degree of automation in industry has little correlation to GDP per capita or total GDP. There's plenty of high GDP per capita countries that can't even manufacture a bicycle, Qatar, Gabon, Equatorial Guinea and New Zealand for instance, and instead depend on selling natural resources. There's also many medium GDP per capita countries that are at the state of the art in some fields of technology. Ukraine, for example, built the world's largest cargo plane An-225. It has a lower GDP/capita than EG, Botswana and Gabon. You really think EG, Botswana and Gabon are more high tech than Ukraine?

Not all GDPs are created equal. A GDP made up of natural resource extraction is, to put it mildly, much less important than a GDP made up of heavy industry.

let me propose instead: GDP per capita is correlated with energy accessibility per capita.

The GDP/capita - energy correlation is very well known.

Now what we see is energy prices going up, as they must. When the price of fueling and maintaining the machines (mostly fueled by oil) surpasses the price of maintaining the humans, then automation makes no sense regardless of wages. Then the interesting thing to ask is: do without, or get up and do the work?
 Suppose all jobs are done by robots, or at least enough so that the ratio of jobs:people is tending towards 0. Does it still make sense to talk about GDP? Does it even still make sense to talk about any kind of money? For example, when I buy a loaf of bread, what am I paying for? I'm paying for 1. people to grow and harvest fields, 2. people to work some kind of mill, 3. people to work some kind of oven 4. people to distribute the bread to a shop near me, 5. people to work in the shop. If these jobs are all automated by robots what am I paying for? nothing. That being said, I'm no student of finance or economics so I wouldn't know for sure if you would still put any value in the loaf but I'm pretty sure most people wouldn't pay for something that cost nothing to produce and distribute.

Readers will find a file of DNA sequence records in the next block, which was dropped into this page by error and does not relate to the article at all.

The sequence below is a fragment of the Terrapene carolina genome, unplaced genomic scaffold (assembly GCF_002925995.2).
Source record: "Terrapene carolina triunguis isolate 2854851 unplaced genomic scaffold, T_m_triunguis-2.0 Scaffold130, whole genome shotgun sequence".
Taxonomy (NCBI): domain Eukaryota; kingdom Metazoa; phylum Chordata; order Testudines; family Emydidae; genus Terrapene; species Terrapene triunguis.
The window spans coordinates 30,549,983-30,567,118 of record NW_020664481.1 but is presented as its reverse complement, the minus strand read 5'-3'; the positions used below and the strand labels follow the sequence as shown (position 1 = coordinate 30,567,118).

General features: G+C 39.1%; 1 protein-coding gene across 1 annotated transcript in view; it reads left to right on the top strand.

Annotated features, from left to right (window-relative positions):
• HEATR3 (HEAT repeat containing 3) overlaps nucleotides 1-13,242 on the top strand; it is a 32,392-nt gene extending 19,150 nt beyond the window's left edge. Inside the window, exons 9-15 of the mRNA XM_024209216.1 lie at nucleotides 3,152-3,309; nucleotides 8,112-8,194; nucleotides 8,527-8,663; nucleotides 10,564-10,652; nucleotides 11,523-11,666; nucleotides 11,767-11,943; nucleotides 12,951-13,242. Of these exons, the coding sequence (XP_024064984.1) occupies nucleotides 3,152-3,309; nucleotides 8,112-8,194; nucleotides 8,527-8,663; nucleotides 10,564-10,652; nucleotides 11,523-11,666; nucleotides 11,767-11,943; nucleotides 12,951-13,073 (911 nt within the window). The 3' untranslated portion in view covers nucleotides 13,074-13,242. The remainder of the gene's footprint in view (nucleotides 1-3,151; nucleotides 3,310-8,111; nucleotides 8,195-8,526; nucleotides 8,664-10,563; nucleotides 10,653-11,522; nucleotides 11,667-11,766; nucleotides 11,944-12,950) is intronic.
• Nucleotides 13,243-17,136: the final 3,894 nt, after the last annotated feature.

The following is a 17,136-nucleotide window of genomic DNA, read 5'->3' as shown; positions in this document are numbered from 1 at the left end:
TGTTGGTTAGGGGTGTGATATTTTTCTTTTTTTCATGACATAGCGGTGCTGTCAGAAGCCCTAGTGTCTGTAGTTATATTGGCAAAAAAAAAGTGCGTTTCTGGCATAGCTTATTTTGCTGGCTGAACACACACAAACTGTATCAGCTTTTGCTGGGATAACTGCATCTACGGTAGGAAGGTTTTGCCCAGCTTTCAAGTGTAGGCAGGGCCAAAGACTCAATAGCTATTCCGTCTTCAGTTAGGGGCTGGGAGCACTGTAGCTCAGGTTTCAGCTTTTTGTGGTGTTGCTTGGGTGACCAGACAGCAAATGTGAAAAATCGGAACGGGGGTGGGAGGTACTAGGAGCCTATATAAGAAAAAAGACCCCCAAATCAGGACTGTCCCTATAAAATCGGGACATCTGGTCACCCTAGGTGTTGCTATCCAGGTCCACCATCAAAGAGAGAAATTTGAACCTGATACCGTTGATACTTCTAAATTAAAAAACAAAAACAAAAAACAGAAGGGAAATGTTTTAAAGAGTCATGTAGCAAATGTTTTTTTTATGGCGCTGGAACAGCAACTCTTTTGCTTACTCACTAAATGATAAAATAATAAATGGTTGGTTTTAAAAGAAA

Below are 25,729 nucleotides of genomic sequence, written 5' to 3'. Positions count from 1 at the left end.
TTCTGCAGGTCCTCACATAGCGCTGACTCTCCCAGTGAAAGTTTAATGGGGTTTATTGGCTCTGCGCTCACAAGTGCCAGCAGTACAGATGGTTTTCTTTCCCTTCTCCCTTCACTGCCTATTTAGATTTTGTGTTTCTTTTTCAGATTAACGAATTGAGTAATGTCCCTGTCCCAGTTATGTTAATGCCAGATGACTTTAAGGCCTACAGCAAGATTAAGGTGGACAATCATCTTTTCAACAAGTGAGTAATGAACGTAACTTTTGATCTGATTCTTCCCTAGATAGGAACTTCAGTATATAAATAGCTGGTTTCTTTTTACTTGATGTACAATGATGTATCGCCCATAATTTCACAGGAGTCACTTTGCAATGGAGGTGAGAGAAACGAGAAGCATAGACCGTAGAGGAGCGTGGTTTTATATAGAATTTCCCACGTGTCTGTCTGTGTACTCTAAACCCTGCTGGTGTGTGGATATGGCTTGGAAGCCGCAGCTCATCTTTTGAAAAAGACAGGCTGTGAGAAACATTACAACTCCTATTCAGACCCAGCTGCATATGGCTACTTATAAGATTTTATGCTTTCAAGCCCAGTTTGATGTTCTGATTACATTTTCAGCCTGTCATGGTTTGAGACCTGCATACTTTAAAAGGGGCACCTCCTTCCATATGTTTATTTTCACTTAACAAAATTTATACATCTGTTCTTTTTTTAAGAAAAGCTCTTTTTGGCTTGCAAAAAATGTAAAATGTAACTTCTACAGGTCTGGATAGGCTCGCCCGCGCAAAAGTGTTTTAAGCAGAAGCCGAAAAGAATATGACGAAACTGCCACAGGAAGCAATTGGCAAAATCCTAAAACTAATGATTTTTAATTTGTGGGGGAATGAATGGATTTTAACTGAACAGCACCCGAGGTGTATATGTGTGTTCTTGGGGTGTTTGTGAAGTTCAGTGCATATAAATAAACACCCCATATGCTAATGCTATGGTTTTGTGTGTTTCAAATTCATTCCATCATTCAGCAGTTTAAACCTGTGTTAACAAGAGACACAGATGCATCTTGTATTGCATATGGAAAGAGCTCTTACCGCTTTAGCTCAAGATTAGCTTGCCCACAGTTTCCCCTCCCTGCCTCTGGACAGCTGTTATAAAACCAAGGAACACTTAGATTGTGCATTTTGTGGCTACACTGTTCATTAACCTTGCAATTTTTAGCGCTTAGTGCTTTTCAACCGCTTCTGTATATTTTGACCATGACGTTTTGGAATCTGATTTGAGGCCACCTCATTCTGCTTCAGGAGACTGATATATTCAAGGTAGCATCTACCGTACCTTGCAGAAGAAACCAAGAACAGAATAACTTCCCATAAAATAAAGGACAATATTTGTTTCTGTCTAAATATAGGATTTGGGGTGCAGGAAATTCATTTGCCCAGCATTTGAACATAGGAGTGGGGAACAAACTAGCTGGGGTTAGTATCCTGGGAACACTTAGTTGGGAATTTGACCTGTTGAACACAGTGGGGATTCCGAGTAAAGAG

Quote by genericusrnme Suppose all jobs are done by robots, or at least enough so that the ratio of jobs:people is tending towards 0. Does it still make sense to talk about GDP? Does it even still make sense to talk about any kind of money? For example, when I buy a loaf of bread, what am I paying for? I'm paying for 1. people to grow and harvest fields, 2. people to work some kind of mill, 3. people to work some kind of oven 4. people to distribute the bread to a shop near me, 5. people to work in the shop. If these jobs are all automated by robots what am I paying for? nothing. That being said, I'm no student of finance or economics so I wouldn't know for sure if you would still put any value in the loaf but I'm pretty sure most people wouldn't pay for something that cost nothing to produce and distribute.